They may succeed. After decades of strong population growth, Ethiopia has overtaken Egypt as Africa’s second-most-numerous nation. The total population of the upstream countries is 240m against 130m for the downstream duo of Egypt (85m) and Sudan (45m), whose 14m southerners will soon be independent and are being courted by both sides.

  38. China and opposition to dams
    Choking on the Three Gorges
    China’s government at last owns up to problems at its monster dam

    Jun 9th 2011 | BEIJING | from the print edition

    RAIN along the middle and lower Yangzi River this week has helped alleviate the region’s worst drought in 50 years. But it has not doused a storm of criticism of the Three Gorges dam upriver, including allegations that it contributed to the disaster. Opponents of the colossal edifice have been emboldened by rare government admissions of environmental and other “urgent” problems caused by the dam.

    In private, officials have worried about the project for some time and occasionally their doubts have surfaced in the official media. But the government itself has refused to acknowledge them. When the project was approved by the rubber-stamp parliament in 1992, debate was stifled by the oppressive political atmosphere of the time, following the Tiananmen Square massacre three years earlier. Last July, with the dam facing its biggest flood crest since completion in 2006, officials hinted that they might have overstated its ability to control flooding. On May 18th, with the dam again in the spotlight because of the drought, a cabinet meeting chaired by the prime minister, Wen Jiabao, went further in acknowledging drawbacks.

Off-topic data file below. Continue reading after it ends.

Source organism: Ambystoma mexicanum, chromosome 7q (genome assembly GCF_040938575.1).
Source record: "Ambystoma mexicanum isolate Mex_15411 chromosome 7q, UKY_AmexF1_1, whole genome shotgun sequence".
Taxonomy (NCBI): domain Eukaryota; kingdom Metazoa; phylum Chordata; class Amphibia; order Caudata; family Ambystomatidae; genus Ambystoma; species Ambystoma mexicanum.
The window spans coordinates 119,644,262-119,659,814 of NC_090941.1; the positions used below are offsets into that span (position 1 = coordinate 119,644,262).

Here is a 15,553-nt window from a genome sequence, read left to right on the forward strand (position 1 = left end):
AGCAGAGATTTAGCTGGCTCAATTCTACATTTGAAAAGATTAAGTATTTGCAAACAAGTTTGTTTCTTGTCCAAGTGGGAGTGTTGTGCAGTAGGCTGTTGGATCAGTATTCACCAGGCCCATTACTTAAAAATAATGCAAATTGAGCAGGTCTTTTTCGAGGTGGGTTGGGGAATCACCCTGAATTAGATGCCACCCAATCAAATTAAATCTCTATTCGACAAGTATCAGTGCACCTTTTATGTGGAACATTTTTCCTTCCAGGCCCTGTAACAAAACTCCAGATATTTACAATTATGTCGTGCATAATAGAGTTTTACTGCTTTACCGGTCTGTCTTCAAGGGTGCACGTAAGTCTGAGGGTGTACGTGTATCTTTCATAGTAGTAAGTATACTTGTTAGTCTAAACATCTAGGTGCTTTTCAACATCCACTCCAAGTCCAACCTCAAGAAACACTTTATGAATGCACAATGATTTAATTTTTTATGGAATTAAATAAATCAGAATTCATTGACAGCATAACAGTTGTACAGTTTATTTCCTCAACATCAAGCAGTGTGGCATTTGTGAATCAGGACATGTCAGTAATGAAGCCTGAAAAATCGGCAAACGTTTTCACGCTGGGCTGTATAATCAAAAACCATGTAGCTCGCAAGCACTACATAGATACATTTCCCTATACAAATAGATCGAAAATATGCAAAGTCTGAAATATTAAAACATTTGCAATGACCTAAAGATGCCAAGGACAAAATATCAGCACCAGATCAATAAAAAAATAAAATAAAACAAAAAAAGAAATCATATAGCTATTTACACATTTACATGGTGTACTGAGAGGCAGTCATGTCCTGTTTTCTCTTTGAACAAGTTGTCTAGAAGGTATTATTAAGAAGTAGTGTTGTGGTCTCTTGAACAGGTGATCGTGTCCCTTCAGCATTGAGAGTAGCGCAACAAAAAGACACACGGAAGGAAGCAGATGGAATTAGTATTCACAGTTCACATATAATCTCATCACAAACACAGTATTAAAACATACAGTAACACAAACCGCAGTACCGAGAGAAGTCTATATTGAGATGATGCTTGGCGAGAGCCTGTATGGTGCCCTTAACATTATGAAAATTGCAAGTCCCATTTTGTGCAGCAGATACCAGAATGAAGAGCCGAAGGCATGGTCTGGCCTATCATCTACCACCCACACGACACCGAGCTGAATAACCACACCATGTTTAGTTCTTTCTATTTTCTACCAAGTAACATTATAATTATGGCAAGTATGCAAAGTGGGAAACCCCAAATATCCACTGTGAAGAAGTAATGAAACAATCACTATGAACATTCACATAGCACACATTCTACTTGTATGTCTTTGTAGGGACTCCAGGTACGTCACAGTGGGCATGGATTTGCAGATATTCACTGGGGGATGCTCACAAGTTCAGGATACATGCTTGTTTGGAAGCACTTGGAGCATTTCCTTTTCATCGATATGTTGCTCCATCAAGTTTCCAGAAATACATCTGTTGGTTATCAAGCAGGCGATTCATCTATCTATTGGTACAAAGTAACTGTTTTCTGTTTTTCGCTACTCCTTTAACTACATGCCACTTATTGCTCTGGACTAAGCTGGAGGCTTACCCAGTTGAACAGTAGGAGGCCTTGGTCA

Having called the dam “hugely beneficial overall”, the cabinet’s statement said there were problems relating to the resettlement of 1.4m people, to the environment and to the “prevention of geological disasters” that urgently needed addressing. The dam, it said, had had “a certain impact” on navigation, irrigation and water-supply downstream. Some of these problems had been forecast at the design stage or spotted during construction. But they had been “difficult to resolve effectively because of limitations imposed by conditions at the time.” It did not elaborate.

  39. ENERGY Deal aims to rekindle Bute Inlet hydroelectric project

    JUSTINE HUNTER VICTORIA Alterra Power hopes to resurrect an ambitious run-of-the-river project that would rival the capacity of BC Hydro’s proposed Site C dam.

    To do so, Alterra is signing a partnership agreement with the Homalco First Nation on Friday, handing the tiny band $1.5-million in exchange for an agreement that would allow the Bute Inlet hydroelectric project to proceed in its traditional territory.